22.214.171.124 Maintenance income - entitlement method
- application of the entitlement method, and
- effects of reconciliation.
Application of the entitlement method
The amount of maintenance income an individual should receive for the relevant period (1.1.R.25) is based on the Child Support assessment, or a court order.
The estimated amount of maintenance income for the financial year is annualised when applying the maintenance income test (3.1.7). If the amount of the liability changes during the relevant period, the amount of maintenance is reassessed and applied for the remainder of the financial year, or until the end of the relevant period, whichever occurs first. Where a new entitlement amount is received during the year, the maintenance income amount used to affect FTB is apportioned.
Explanation: This reduces the possibility of a debt being incurred at reconciliation.
Example: Michelle is privately receiving a Child Support assessed amount of $4,000 a year from July to December. This assessed amount reduces to $3,000 from January. Centrelink assesses the $4,000 maintenance income received during the relevant period from July to December. Due to the change in assessment amounts from January the total maintenance for the financial year is:
184 days at $4,000 = $2,016.44, plus
181 days at $3,000 = $1,487.67.
This amounts to $3,504.11 for the financial year.
Therefore, $3,504.11 should be applied from January until the end of the financial year (assuming no further changes). Any arrears are worked out in the reconciliation process. From the beginning of the new financial year, the Child Support amount of $3,000 is used until Child Support notifies of a new assessment amount. Applying $3,504.11 from January reduces the likelihood of an overpayment at reconciliation, depending on any other circumstances affecting her rate for that period.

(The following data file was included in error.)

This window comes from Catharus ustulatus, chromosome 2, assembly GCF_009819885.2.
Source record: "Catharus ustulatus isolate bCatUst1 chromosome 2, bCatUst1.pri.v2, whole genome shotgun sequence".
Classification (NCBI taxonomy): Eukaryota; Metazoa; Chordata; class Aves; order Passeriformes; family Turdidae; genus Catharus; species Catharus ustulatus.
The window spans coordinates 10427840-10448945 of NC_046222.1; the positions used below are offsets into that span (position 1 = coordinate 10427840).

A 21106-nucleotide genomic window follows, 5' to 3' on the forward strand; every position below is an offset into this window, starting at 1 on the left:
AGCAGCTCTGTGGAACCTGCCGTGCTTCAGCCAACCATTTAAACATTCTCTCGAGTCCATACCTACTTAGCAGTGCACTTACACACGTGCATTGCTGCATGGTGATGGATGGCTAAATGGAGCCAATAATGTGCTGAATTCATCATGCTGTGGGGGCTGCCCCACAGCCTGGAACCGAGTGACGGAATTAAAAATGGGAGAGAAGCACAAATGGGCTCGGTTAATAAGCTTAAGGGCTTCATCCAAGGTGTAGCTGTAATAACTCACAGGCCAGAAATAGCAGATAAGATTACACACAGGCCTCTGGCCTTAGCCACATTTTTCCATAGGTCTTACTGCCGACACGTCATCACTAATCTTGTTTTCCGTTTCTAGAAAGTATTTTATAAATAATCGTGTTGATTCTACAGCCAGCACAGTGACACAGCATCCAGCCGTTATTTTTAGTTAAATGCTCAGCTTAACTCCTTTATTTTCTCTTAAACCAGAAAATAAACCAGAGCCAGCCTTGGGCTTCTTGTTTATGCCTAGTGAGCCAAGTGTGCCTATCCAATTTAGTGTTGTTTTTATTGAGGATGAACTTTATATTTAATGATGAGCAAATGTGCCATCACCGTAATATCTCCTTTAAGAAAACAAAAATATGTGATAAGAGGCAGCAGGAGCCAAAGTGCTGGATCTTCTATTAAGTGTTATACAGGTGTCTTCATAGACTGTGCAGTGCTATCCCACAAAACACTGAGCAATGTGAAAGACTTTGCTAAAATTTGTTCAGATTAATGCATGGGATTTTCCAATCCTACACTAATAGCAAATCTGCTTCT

Policy reference: FA Guide 3.1.7 Maintenance income test
Retrospective child support assessments
Where Child Support makes a retrospective assessment, changing the liability for a past period during the income year, the maintenance income estimate is revised and applied from the date of reassessment. No immediate debts or arrears will be raised or paid during the financial year. However, subsequent payments may be reduced through mandatory continuous adjustment (MCA) to offset a potential reconciliation debt.
Example: Mary has an assessment of $2,000 from 1 July 2011. On 19 June 2012, Child Support changes the assessment to $12,000 with a date of effect of 4 August 2011. This is received by Centrelink on 24 June 2012 and Mary has been paid up to 26 June 2012.
Following the reassessment, the estimated maintenance income is calculated as follows:
- Period 1 is 1 July 2011 - 3 August 2011 (34 days): $2,000 ÷ 365 × 34 = $186.30
- Period 2 is 4 August 2011 - 30 June 2012 (331 days): $12,000 ÷ 365 × 331 = $10,882.19
- Total = period 1 ($186.30) + period 2 ($10,882.19) = $11,068.49.
$11,068.49 is the amount that would be applied from 4 August 2011 as this is the actual date that the assessment amount changed.
No immediate debts will be raised.
The MCA calculation will compare the new annualised maintenance income amount of $11,068.49 to the previously used amount of $2,000 to determine if MCA should be invoked to offset a potential reconciliation debt. As the new amount is higher and therefore the individual has an overpayment, MCA would apply.
At reconciliation, the amount of $11,068.49 would be applied to the whole financial year and the individual would potentially receive a debt as there were no pays left in the financial year to fully recover the potential overpayment.
The estimated amount of maintenance used to assess an individual's entitlement to FTB Part A is reconciled against the actual amount of maintenance received after the end of the financial year. This may result in a recalculation of their FTB Part A rate for that year.
Policy reference: FA Guide 6.4 Reconciliation